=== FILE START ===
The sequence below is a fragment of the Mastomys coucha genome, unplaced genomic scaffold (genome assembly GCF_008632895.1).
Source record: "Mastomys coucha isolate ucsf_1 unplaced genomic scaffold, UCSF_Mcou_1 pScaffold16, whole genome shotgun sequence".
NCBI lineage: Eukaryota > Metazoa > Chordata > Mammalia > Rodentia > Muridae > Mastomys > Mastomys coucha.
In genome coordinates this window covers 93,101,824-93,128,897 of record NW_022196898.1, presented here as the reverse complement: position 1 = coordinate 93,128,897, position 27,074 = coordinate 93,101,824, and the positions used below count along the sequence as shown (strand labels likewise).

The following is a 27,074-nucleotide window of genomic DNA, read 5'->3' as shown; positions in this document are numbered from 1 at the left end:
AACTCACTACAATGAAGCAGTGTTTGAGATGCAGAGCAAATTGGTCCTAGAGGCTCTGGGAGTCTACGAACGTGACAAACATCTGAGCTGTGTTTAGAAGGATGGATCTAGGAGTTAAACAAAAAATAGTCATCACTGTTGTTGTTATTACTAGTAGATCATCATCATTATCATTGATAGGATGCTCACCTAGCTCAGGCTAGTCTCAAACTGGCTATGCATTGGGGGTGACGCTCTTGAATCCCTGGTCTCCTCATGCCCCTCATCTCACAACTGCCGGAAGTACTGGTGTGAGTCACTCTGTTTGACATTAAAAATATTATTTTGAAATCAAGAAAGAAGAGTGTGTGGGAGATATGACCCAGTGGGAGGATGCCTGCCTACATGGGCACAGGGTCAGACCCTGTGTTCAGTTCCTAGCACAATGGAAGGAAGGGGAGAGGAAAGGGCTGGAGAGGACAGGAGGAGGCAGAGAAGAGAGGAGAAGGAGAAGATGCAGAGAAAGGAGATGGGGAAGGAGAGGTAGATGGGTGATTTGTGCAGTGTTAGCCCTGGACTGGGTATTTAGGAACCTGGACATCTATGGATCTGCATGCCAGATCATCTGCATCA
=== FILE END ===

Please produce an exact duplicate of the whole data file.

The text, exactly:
The sequence below is a fragment of the Mastomys coucha genome, unplaced genomic scaffold (genome assembly GCF_008632895.1).
Source record: "Mastomys coucha isolate ucsf_1 unplaced genomic scaffold, UCSF_Mcou_1 pScaffold16, whole genome shotgun sequence".
NCBI lineage: Eukaryota > Metazoa > Chordata > Mammalia > Rodentia > Muridae > Mastomys > Mastomys coucha.
In genome coordinates this window covers 93,101,824-93,128,897 of record NW_022196898.1, presented here as the reverse complement: position 1 = coordinate 93,128,897, position 27,074 = coordinate 93,101,824, and the positions used below count along the sequence as shown (strand labels likewise).

The following is a 27,074-nucleotide window of genomic DNA, read 5'->3' as shown; positions in this document are numbered from 1 at the left end:
AACTCACTACAATGAAGCAGTGTTTGAGATGCAGAGCAAATTGGTCCTAGAGGCTCTGGGAGTCTACGAACGTGACAAACATCTGAGCTGTGTTTAGAAGGATGGATCTAGGAGTTAAACAAAAAATAGTCATCACTGTTGTTGTTATTACTAGTAGATCATCATCATTATCATTGATAGGATGCTCACCTAGCTCAGGCTAGTCTCAAACTGGCTATGCATTGGGGGTGACGCTCTTGAATCCCTGGTCTCCTCATGCCCCTCATCTCACAACTGCCGGAAGTACTGGTGTGAGTCACTCTGTTTGACATTAAAAATATTATTTTGAAATCAAGAAAGAAGAGTGTGTGGGAGATATGACCCAGTGGGAGGATGCCTGCCTACATGGGCACAGGGTCAGACCCTGTGTTCAGTTCCTAGCACAATGGAAGGAAGGGGAGAGGAAAGGGCTGGAGAGGACAGGAGGAGGCAGAGAAGAGAGGAGAAGGAGAAGATGCAGAGAAAGGAGATGGGGAAGGAGAGGTAGATGGGTGATTTGTGCAGTGTTAGCCCTGGACTGGGTATTTAGGAACCTGGACATCTATGGATCTGCATGCCAGATCATCTGCATCA